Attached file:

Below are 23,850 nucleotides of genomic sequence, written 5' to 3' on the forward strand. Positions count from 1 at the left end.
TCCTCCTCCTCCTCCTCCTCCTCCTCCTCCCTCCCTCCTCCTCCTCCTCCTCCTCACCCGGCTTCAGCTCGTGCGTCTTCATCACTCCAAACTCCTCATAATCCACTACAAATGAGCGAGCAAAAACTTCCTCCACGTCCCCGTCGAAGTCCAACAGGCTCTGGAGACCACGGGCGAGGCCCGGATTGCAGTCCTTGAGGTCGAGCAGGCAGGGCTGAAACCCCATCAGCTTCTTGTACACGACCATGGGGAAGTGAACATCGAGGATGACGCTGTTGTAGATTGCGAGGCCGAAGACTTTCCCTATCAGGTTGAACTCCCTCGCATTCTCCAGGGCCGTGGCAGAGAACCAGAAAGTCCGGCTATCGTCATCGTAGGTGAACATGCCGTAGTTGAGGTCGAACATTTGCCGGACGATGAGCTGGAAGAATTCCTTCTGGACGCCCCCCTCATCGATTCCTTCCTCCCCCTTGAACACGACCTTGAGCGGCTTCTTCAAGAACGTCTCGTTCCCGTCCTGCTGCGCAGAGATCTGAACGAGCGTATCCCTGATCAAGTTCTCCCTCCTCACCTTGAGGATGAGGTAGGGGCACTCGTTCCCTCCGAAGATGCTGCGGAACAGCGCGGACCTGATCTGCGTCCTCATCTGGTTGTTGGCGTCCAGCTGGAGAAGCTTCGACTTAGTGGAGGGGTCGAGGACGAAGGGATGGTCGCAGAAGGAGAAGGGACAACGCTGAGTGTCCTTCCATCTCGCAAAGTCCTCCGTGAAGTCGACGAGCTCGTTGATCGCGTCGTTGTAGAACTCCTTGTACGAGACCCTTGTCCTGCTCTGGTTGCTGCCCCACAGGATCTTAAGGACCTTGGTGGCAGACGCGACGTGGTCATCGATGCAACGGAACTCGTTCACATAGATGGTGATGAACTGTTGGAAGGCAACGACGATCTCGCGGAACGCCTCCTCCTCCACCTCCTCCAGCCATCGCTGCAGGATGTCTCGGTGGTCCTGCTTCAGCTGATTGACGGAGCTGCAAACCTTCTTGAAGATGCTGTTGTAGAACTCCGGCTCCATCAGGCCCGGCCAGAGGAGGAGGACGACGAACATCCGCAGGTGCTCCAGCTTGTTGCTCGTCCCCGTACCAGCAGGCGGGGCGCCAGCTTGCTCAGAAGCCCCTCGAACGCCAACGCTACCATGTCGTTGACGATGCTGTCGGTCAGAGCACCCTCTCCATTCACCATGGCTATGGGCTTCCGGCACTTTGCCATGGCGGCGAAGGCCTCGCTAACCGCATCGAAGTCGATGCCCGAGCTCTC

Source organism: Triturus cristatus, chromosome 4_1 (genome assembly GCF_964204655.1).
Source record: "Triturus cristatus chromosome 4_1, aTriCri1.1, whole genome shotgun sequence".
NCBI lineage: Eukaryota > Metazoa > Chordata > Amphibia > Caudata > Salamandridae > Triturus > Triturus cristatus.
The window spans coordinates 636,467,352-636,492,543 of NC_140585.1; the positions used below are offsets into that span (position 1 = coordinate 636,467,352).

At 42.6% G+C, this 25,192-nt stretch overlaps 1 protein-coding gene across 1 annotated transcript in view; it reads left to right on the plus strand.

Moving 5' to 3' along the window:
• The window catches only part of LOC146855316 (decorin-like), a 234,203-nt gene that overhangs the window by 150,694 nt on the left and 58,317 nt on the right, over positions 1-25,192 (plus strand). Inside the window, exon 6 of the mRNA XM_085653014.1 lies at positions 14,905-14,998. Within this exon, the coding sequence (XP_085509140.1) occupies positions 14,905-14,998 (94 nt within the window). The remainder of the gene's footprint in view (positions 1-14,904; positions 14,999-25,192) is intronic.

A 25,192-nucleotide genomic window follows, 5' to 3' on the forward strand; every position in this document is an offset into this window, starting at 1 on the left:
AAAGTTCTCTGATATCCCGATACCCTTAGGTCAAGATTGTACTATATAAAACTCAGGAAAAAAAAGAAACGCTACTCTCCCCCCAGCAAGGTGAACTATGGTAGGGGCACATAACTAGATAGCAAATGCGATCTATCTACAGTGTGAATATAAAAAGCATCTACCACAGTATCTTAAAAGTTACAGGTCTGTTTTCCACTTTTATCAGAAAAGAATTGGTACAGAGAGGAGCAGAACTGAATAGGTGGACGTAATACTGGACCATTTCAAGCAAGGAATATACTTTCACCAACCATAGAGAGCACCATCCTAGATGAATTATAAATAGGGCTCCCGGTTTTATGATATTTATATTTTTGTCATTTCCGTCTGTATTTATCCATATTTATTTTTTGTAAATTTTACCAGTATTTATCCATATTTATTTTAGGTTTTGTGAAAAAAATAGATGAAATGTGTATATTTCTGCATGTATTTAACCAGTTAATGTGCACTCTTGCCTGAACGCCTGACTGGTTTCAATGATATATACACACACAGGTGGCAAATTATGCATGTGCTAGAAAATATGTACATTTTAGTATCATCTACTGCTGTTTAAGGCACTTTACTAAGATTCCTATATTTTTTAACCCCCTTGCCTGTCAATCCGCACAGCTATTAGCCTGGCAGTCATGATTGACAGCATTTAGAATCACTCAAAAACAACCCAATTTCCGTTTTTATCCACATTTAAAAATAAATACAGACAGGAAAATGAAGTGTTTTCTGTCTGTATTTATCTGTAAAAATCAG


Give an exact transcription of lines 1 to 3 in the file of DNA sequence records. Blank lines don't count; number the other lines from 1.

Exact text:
Below are 23,850 nucleotides of genomic sequence, written 5' to 3' on the forward strand. Positions count from 1 at the left end.
TCCTCCTCCTCCTCCTCCTCCTCCTCCTCCCTCCCTCCTCCTCCTCCTCCTCCTCACCCGGCTTCAGCTCGTGCGTCTTCATCACTCCAAACTCCTCATAATCCACTACAAATGAGCGAGCAAAAACTTCCTCCACGTCCCCGTCGAAGTCCAACAGGCTCTGGAGACCACGGGCGAGGCCCGGATTGCAGTCCTTGAGGTCGAGCAGGCAGGGCTGAAACCCCATCAGCTTCTTGTACACGACCATGGGGAAGTGAACATCGAGGATGACGCTGTTGTAGATTGCGAGGCCGAAGACTTTCCCTATCAGGTTGAACTCCCTCGCATTCTCCAGGGCCGTGGCAGAGAACCAGAAAGTCCGGCTATCGTCATCGTAGGTGAACATGCCGTAGTTGAGGTCGAACATTTGCCGGACGATGAGCTGGAAGAATTCCTTCTGGACGCCCCCCTCATCGATTCCTTCCTCCCCCTTGAACACGACCTTGAGCGGCTTCTTCAAGAACGTCTCGTTCCCGTCCTGCTGCGCAGAGATCTGAACGAGCGTATCCCTGATCAAGTTCTCCCTCCTCACCTTGAGGATGAGGTAGGGGCACTCGTTCCCTCCGAAGATGCTGCGGAACAGCGCGGACCTGATCTGCGTCCTCATCTGGTTGTTGGCGTCCAGCTGGAGAAGCTTCGACTTAGTGGAGGGGTCGAGGACGAAGGGATGGTCGCAGAAGGAGAAGGGACAACGCTGAGTGTCCTTCCATCTCGCAAAGTCCTCCGTGAAGTCGACGAGCTCGTTGATCGCGTCGTTGTAGAACTCCTTGTACGAGACCCTTGTCCTGCTCTGGTTGCTGCCCCACAGGATCTTAAGGACCTTGGTGGCAGACGCGACGTGGTCATCGATGCAACGGAACTCGTTCACATAGATGGTGATGAACTGTTGGAAGGCAACGACGATCTCGCGGAACGCCTCCTCCTCCACCTCCTCCAGCCATCGCTGCAGGATGTCTCGGTGGTCCTGCTTCAGCTGATTGACGGAGCTGCAAACCTTCTTGAAGATGCTGTTGTAGAACTCCGGCTCCATCAGGCCCGGCCAGAGGAGGAGGACGACGAACATCCGCAGGTGCTCCAGCTTGTTGCTCGTCCCCGTACCAGCAGGCGGGGCGCCAGCTTGCTCAGAAGCCCCTCGAACGCCAACGCTACCATGTCGTTGACGATGCTGTCGGTCAGAGCACCCTCTCCATTCACCATGGCTATGGGCTTCCGGCACTTTGCCATGGCGGCGAAGGCCTCGCTAACCGCATCGAAGTCGATGCCCGAGCTCTC

Source organism: Triturus cristatus, chromosome 4_1 (genome assembly GCF_964204655.1).